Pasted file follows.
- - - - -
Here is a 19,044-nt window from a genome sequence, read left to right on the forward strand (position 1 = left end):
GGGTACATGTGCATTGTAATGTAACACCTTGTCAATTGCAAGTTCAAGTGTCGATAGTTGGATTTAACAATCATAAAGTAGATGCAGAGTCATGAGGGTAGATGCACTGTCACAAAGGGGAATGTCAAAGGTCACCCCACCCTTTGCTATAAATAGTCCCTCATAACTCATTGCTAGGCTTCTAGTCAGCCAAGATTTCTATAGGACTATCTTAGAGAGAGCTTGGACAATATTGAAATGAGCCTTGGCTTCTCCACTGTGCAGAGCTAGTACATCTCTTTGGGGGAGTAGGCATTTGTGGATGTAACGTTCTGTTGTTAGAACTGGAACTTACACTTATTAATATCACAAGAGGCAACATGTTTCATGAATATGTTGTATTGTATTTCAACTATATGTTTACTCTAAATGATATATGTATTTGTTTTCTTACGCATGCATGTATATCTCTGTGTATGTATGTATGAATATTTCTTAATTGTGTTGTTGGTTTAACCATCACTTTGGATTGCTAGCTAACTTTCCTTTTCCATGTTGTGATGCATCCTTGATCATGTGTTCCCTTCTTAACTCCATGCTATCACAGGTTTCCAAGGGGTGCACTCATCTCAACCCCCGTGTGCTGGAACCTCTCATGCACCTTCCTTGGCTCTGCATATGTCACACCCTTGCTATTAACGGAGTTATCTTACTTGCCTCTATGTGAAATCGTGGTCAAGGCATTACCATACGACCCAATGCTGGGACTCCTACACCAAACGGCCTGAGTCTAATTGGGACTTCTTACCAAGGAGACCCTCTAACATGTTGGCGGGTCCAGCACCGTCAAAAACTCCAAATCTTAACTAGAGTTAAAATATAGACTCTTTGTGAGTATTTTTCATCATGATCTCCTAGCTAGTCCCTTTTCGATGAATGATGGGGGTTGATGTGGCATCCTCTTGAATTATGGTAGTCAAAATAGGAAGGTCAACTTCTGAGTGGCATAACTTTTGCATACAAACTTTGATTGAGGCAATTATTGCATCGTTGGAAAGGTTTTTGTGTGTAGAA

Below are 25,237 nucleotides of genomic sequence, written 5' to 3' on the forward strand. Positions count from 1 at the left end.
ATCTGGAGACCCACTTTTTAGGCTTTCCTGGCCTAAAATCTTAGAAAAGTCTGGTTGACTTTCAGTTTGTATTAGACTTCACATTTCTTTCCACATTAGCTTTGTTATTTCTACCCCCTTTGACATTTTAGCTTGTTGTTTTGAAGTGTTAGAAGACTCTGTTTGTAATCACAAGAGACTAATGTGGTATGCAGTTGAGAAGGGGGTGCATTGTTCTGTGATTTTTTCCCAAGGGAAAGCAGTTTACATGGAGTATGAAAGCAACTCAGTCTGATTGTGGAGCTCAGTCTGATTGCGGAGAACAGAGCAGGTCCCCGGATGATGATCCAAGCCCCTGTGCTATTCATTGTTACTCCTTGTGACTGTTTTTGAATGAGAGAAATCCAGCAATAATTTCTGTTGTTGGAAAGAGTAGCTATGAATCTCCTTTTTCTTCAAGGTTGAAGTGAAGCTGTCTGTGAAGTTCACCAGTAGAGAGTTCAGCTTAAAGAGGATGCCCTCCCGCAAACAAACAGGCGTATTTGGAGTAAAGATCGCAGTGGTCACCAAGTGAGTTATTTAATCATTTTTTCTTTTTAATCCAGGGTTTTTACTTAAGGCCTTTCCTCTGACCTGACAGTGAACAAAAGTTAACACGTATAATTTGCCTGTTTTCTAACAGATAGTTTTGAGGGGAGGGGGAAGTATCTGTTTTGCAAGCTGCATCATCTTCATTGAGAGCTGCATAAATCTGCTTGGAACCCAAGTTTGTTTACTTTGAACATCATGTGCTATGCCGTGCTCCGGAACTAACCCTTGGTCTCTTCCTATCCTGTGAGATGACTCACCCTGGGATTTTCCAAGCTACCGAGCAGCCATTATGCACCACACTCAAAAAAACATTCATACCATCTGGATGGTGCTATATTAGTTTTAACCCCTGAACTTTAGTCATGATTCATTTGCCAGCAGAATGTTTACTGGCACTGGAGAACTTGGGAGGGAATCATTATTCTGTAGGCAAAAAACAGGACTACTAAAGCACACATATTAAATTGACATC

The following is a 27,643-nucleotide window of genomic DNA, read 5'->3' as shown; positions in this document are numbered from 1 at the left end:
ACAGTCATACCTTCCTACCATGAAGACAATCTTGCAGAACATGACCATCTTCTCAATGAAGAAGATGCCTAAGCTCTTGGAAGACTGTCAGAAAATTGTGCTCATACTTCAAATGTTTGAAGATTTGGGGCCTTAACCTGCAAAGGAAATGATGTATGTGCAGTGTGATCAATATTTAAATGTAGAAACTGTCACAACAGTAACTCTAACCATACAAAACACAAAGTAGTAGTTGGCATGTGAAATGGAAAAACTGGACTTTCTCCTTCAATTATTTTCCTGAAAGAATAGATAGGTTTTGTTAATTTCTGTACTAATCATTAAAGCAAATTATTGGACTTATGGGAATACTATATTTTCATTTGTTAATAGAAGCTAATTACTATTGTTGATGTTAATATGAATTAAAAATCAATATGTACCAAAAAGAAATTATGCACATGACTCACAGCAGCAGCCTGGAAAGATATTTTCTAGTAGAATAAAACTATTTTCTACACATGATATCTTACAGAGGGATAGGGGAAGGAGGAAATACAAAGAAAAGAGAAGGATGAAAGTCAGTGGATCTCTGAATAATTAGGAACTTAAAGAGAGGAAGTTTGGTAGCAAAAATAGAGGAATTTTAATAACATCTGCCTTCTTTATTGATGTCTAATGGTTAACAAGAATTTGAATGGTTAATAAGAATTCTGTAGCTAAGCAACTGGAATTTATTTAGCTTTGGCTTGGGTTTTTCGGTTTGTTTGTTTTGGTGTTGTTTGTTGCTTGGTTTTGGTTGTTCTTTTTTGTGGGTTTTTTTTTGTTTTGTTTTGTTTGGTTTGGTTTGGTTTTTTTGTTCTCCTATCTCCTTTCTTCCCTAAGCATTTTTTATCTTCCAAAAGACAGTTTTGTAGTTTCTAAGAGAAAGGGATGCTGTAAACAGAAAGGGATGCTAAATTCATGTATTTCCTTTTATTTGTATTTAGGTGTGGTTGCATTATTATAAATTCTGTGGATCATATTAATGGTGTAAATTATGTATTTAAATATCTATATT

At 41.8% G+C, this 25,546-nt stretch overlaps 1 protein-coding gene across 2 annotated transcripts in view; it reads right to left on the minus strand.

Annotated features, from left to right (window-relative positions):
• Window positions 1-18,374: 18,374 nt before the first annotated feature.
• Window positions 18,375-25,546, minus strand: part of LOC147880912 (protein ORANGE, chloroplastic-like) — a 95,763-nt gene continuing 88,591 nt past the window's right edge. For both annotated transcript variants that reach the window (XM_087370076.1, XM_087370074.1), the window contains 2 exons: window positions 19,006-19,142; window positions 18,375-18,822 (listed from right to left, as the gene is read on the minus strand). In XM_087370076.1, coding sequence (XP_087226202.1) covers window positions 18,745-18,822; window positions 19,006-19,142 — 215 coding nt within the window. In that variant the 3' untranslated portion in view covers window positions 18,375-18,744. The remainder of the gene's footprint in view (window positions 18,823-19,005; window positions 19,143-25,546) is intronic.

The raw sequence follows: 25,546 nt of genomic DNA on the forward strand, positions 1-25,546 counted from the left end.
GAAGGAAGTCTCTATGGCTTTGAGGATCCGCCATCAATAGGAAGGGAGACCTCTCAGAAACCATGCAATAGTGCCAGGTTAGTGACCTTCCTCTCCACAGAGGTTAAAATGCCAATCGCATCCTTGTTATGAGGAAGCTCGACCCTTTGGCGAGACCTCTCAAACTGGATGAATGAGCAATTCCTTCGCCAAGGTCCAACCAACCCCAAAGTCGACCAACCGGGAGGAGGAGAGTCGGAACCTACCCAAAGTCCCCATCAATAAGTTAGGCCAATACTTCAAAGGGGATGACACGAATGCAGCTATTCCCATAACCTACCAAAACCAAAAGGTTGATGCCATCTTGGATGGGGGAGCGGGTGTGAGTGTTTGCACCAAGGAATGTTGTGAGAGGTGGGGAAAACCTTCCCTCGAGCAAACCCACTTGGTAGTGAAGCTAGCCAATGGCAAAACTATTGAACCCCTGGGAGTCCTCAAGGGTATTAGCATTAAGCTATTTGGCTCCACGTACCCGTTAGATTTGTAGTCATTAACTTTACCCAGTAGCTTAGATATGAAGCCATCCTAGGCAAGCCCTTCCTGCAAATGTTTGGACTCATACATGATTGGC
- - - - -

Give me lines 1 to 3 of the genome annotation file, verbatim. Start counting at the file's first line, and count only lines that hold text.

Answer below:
Here is a 19,044-nt window from a genome sequence, read left to right on the forward strand (position 1 = left end):
GGGTACATGTGCATTGTAATGTAACACCTTGTCAATTGCAAGTTCAAGTGTCGATAGTTGGATTTAACAATCATAAAGTAGATGCAGAGTCATGAGGGTAGATGCACTGTCACAAAGGGGAATGTCAAAGGTCACCCCACCCTTTGCTATAAATAGTCCCTCATAACTCATTGCTAGGCTTCTAGTCAGCCAAGATTTCTATAGGACTATCTTAGAGAGAGCTTGGACAATATTGAAATGAGCCTTGGCTTCTCCACTGTGCAGAGCTAGTACATCTCTTTGGGGGAGTAGGCATTTGTGGATGTAACGTTCTGTTGTTAGAACTGGAACTTACACTTATTAATATCACAAGAGGCAACATGTTTCATGAATATGTTGTATTGTATTTCAACTATATGTTTACTCTAAATGATATATGTATTTGTTTTCTTACGCATGCATGTATATCTCTGTGTATGTATGTATGAATATTTCTTAATTGTGTTGTTGGTTTAACCATCACTTTGGATTGCTAGCTAACTTTCCTTTTCCATGTTGTGATGCATCCTTGATCATGTGTTCCCTTCTTAACTCCATGCTATCACAGGTTTCCAAGGGGTGCACTCATCTCAACCCCCGTGTGCTGGAACCTCTCATGCACCTTCCTTGGCTCTGCATATGTCACACCCTTGCTATTAACGGAGTTATCTTACTTGCCTCTATGTGAAATCGTGGTCAAGGCATTACCATACGACCCAATGCTGGGACTCCTACACCAAACGGCCTGAGTCTAATTGGGACTTCTTACCAAGGAGACCCTCTAACATGTTGGCGGGTCCAGCACCGTCAAAAACTCCAAATCTTAACTAGAGTTAAAATATAGACTCTTTGTGAGTATTTTTCATCATGATCTCCTAGCTAGTCCCTTTTCGATGAATGATGGGGGTTGATGTGGCATCCTCTTGAATTATGGTAGTCAAAATAGGAAGGTCAACTTCTGAGTGGCATAACTTTTGCATACAAACTTTGATTGAGGCAATTATTGCATCGTTGGAAAGGTTTTTGTGTGTAGAA

Below are 25,237 nucleotides of genomic sequence, written 5' to 3' on the forward strand. Positions count from 1 at the left end.